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Thinking Out Loud: Disappointing seasons for Providence, URI hoops

01.27.17 at 1:22 pm ET
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Rooke_JohnThinking out loud…while wondering what Cammi Granato has been up to?

— Growing pains. Both in a program sense, as well as in an immediate sense, but that’s what the Providence Friars and URI Rams are both experiencing right about now. And no lie here, it’s disappointing.

— The Friars teased us during the non-conference schedule. The reality is, a strong defensive effort is needed every night out in the Big East, and St. John’s ripped them apart with a very talented freshman backcourt Wednesday night at the Dunk. 91 points? Ed Cooley’s teams have never allowed 91 points at home until Wednesday.

— I really like the long-term potential of freshman big man Kalif Young. He runs the floor as well as any post player we’ve seen in years – but his hands need a lot of work. It’s one thing to run the floor and get to the basket, but what good is it if you can’t catch the ball offered up by a guard?

— One other thing? Big fella, you’re here to rebound the ball. Go grab a few. And you need to work on your free throws. Shaquille O’Neal, you’re not.

— St. John’s ability to score off the dribble was off the charts Wednesday night. Either they have extraordinary, NBA-like ability to create their own offense, or PC’s defense was putrid. Take your pick, but they’d both be a little bit right.

— And the Johnnies’ head coach is one of the 50 best to have ever played the game – Hall of Famer and St. John’s alum Chris Mullin. Maybe he can coach a little bit?

— Marquette gets “Team of the Week” honors, just in time to face the Friars in Milwaukee Saturday afternoon. The Golden Eagles beat two Top 10 teams in a week – and have never lost at the Bradley Center (their home floor) to the Friars in 12 Big East seasons. Yikes.

— In their thriller over #1 Villanova last Tuesday, the students rushed the floor – which you might expect – after the unlikely comeback win. Just the second ever for a tradition-rich Marquette program over a No. 1 team – and my son Austin, a senior, led the rush like a seasoned pro. A proud papa moment, if there ever was one.

— Butler won another tough one on the road this week, beating Seton Hall Wednesday. Suddenly, the Bulldogs – who I thought might be over-rated this year – are tied for 1st place with Villanova at the league halfway point. Mea culpa.

— Why are they tied for first? With a deeper team than originally thought, they have two transfer guards getting big minutes and showing unexpected toughness on the floor. Plus, Portsmouth, Rhode Island senior Andrew Chrabascz is a smooth, steadying influence inside. Kudos to the Bulldogs.

— As for the URI Rams, our buddy Bill Koch of the Providence Journal put it rather succinctly this week – they were rancid. He was speaking in particular about the first half of the Rams’ loss Wednesday at Richmond, where Rhody shot just 25% and scored only 18 points.

— Good adjective, rancid. We don’t use that word often enough. It stinks. It smells. It’s rotten. Sadly, it’s also perfect in this case.

— But why are the Rams in this shape? Jarvis Garrett’s absence hasn’t helped. Point guards are the key to an offense’s ignition – just ask Creighton right now about that one. Defense can keep you in games, and Rhody has been lacking there, too.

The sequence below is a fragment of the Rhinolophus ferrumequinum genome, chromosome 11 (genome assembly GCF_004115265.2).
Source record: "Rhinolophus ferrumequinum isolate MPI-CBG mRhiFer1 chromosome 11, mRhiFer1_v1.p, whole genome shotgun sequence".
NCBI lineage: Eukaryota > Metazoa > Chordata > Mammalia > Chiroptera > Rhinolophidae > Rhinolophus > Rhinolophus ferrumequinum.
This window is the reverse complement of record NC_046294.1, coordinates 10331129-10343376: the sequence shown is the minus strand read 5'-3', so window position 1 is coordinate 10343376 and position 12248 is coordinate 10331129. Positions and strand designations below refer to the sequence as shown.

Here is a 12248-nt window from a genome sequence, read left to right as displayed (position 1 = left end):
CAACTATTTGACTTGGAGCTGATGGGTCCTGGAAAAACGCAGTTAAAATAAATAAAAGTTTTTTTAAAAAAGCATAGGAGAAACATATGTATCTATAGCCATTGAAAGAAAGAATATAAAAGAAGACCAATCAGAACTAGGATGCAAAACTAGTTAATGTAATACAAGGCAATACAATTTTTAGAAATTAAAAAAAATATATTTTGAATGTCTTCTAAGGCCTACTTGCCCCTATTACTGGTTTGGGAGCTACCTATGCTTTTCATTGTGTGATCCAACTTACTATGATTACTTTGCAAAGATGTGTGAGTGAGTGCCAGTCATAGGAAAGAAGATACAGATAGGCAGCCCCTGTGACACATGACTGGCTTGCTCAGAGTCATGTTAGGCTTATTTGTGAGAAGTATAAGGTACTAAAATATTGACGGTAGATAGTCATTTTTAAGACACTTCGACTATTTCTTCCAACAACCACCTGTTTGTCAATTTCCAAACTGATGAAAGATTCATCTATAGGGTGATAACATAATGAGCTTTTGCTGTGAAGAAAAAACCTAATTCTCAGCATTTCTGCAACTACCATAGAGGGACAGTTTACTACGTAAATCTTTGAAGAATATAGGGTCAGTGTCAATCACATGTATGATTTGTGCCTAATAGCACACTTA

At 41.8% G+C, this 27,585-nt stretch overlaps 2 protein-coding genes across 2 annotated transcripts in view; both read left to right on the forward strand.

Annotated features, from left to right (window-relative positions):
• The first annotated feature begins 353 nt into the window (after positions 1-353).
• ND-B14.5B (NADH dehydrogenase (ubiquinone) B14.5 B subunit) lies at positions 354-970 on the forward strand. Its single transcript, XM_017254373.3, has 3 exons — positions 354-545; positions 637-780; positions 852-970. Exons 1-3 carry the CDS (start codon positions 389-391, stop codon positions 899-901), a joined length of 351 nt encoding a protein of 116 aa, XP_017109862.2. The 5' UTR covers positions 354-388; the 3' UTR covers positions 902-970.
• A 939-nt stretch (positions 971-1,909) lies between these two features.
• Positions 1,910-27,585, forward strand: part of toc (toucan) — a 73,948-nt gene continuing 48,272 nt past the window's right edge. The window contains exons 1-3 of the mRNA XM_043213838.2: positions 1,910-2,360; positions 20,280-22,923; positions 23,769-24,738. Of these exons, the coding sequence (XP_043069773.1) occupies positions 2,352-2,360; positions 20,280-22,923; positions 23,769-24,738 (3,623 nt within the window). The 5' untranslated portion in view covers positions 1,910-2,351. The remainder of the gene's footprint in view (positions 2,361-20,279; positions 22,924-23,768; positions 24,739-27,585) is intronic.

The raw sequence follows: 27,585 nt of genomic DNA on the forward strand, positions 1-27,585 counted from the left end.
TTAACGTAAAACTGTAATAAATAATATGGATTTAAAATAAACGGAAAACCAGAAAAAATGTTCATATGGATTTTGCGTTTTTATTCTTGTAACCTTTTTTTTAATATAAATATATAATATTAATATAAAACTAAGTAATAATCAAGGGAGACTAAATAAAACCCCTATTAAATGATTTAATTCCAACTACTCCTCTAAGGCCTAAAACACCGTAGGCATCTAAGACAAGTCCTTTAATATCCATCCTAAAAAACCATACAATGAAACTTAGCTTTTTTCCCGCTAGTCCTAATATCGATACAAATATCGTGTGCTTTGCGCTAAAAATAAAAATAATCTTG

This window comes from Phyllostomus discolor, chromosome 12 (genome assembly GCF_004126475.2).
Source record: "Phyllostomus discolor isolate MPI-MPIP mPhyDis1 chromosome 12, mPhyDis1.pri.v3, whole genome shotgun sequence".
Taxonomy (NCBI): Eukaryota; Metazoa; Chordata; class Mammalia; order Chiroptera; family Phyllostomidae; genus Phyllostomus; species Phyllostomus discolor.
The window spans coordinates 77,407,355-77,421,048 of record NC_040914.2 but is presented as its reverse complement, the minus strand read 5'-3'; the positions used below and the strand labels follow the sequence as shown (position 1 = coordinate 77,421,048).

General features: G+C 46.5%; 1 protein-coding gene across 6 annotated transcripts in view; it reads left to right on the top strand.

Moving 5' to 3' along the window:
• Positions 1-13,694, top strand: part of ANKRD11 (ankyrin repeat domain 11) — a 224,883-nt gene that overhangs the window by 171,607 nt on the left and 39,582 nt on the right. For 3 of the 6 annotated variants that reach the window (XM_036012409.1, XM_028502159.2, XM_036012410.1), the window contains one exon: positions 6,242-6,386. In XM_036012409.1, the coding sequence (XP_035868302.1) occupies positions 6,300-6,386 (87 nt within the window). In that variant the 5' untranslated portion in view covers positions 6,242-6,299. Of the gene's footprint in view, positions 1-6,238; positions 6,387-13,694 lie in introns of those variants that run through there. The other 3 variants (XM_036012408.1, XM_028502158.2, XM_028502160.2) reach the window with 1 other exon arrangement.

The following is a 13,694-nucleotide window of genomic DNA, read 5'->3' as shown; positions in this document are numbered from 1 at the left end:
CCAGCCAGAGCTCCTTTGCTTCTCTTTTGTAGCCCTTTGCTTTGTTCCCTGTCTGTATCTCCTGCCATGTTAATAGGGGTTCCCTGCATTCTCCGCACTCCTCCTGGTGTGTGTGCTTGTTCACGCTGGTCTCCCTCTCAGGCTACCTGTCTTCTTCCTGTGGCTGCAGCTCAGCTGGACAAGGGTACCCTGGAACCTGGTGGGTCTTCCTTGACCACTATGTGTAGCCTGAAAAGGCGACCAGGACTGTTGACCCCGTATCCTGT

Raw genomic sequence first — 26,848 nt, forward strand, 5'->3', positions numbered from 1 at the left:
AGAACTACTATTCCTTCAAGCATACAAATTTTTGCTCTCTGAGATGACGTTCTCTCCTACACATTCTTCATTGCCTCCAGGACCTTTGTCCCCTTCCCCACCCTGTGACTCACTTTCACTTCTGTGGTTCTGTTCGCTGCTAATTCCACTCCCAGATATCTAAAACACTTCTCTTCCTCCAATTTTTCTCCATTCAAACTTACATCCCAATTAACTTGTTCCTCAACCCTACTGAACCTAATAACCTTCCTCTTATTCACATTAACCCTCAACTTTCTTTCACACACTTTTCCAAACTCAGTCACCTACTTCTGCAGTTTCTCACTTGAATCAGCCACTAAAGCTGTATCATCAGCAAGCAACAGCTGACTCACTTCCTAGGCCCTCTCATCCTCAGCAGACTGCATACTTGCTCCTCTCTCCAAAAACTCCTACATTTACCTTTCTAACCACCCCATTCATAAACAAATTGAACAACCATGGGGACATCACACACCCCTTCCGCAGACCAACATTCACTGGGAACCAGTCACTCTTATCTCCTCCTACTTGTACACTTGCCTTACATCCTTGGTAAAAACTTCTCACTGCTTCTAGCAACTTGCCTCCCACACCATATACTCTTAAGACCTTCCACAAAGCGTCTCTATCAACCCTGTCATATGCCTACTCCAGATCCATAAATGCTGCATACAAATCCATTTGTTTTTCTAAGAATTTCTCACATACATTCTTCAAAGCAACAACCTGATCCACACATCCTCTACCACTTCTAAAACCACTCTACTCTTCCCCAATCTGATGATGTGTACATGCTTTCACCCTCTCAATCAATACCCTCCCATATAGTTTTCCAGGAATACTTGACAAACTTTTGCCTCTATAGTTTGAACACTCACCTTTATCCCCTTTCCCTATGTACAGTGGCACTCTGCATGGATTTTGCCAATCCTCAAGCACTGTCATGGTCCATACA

— Big weekend for the 10-9 Brown Bears, with a rematch Friday against Yale, and onto Cornell and Columbia next weekend. At 1-2 in the Ivy League, the Bears are hoping for a Top 4 finish to earn a spot in the first-ever Ivy post-season tournament. Steven Spieth hit for a career high 33 points the first time against Yale, and has been Player of the Week four times.

— It has been a struggle for Bryant, at 7-15 overall and just 4-5 in the NEC heading into this weekend. But the Bulldogs will get some TV love in their next two, at home against conference leader Fairleigh Dickinson (on Fox College Sports and MSG) and on the road at Mount St. Mary’s (on ESPN3).

— The 19th annual National Prep School Invitational has been running this week, with teams playing through the weekend at Rhode Island College. The college stars of tomorrow, playing today? Sure seems like it – the tournament has produced more than 1700 Division I players, and another 78 ended up playing in the NBA.

— PC’s hockey Friars are becoming relevant again. Or at least, they’re ranked again. Back in the USCHO Top 25 rankings at #19 this week, the Friars have won three straight and are 7-2-2 in their last 11 games. Eight of those 11 have been against teams in the Top 12 of the poll, which should play well when it comes to NCAA selection time.

— Brent Musburger’s relatively sudden decision to retire from active sports broadcasting is a bit of a surprise, but I give him a ton of credit. The “old guard” of play-by-play guys are thinning out, and his staying power in an industry that doesn’t look kindly on age and experience is a credit to his talent. From his days on the “NFL Today” desk on CBS, to his becoming a signature voice of college football (“You are looking LIVE!), Brent’s voice will be missed by many. Including me.

— I always figured Musburger to be a bit pompous, yet when I met him for the first time he was as friendly as a “big-timer” could be. He has been a gentleman of the industry, and we need more of those in a cut-throat era – not less. If he truly is going out on his own terms – and he’s apparently going to start a sports handicapping business in Las Vegas – then you go, Brent.

— RIP, Mary Tyler Moore. Another piece of childhood and adolescence gone too soon, Moore will forever be the forever-cute Laura Petrie or the peppy, perky Mary Richards to a generation of TV viewers. As Laura Petrie on the Dick Van Dyke show (Oh, Rob!), she was a doting wife to a comedy writer. As Mary Richards, she was single, a news writer for a TV station, and showed women that more was possible for their lives.